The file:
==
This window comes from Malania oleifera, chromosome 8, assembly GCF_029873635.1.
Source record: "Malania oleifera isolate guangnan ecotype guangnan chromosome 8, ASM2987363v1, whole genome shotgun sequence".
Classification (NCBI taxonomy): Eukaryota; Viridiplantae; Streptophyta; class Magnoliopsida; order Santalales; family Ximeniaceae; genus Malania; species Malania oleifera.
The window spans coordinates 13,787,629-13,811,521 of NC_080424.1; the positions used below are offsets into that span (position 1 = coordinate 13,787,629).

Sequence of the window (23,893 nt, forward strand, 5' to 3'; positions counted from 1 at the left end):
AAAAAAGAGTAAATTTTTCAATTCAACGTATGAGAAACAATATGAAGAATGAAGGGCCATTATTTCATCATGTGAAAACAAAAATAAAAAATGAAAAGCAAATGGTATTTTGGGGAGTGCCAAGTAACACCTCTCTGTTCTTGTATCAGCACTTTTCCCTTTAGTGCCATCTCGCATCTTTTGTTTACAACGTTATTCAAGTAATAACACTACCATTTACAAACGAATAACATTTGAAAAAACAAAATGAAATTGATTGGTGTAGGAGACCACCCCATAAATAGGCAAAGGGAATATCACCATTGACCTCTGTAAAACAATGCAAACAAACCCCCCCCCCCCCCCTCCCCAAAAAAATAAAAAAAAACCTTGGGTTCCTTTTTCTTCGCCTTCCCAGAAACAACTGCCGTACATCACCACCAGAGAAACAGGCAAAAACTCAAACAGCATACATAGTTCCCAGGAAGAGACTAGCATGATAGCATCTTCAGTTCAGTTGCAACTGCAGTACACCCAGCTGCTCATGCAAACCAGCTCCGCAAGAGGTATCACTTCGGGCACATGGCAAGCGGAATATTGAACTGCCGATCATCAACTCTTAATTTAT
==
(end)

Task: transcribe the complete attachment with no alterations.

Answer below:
This window comes from Malania oleifera, chromosome 8, assembly GCF_029873635.1.
Source record: "Malania oleifera isolate guangnan ecotype guangnan chromosome 8, ASM2987363v1, whole genome shotgun sequence".
Classification (NCBI taxonomy): Eukaryota; Viridiplantae; Streptophyta; class Magnoliopsida; order Santalales; family Ximeniaceae; genus Malania; species Malania oleifera.
The window spans coordinates 13,787,629-13,811,521 of NC_080424.1; the positions used below are offsets into that span (position 1 = coordinate 13,787,629).

Sequence of the window (23,893 nt, forward strand, 5' to 3'; positions counted from 1 at the left end):
AAAAAAGAGTAAATTTTTCAATTCAACGTATGAGAAACAATATGAAGAATGAAGGGCCATTATTTCATCATGTGAAAACAAAAATAAAAAATGAAAAGCAAATGGTATTTTGGGGAGTGCCAAGTAACACCTCTCTGTTCTTGTATCAGCACTTTTCCCTTTAGTGCCATCTCGCATCTTTTGTTTACAACGTTATTCAAGTAATAACACTACCATTTACAAACGAATAACATTTGAAAAAACAAAATGAAATTGATTGGTGTAGGAGACCACCCCATAAATAGGCAAAGGGAATATCACCATTGACCTCTGTAAAACAATGCAAACAAACCCCCCCCCCCCCCCTCCCCAAAAAAATAAAAAAAAACCTTGGGTTCCTTTTTCTTCGCCTTCCCAGAAACAACTGCCGTACATCACCACCAGAGAAACAGGCAAAAACTCAAACAGCATACATAGTTCCCAGGAAGAGACTAGCATGATAGCATCTTCAGTTCAGTTGCAACTGCAGTACACCCAGCTGCTCATGCAAACCAGCTCCGCAAGAGGTATCACTTCGGGCACATGGCAAGCGGAATATTGAACTGCCGATCATCAACTCTTAATTTAT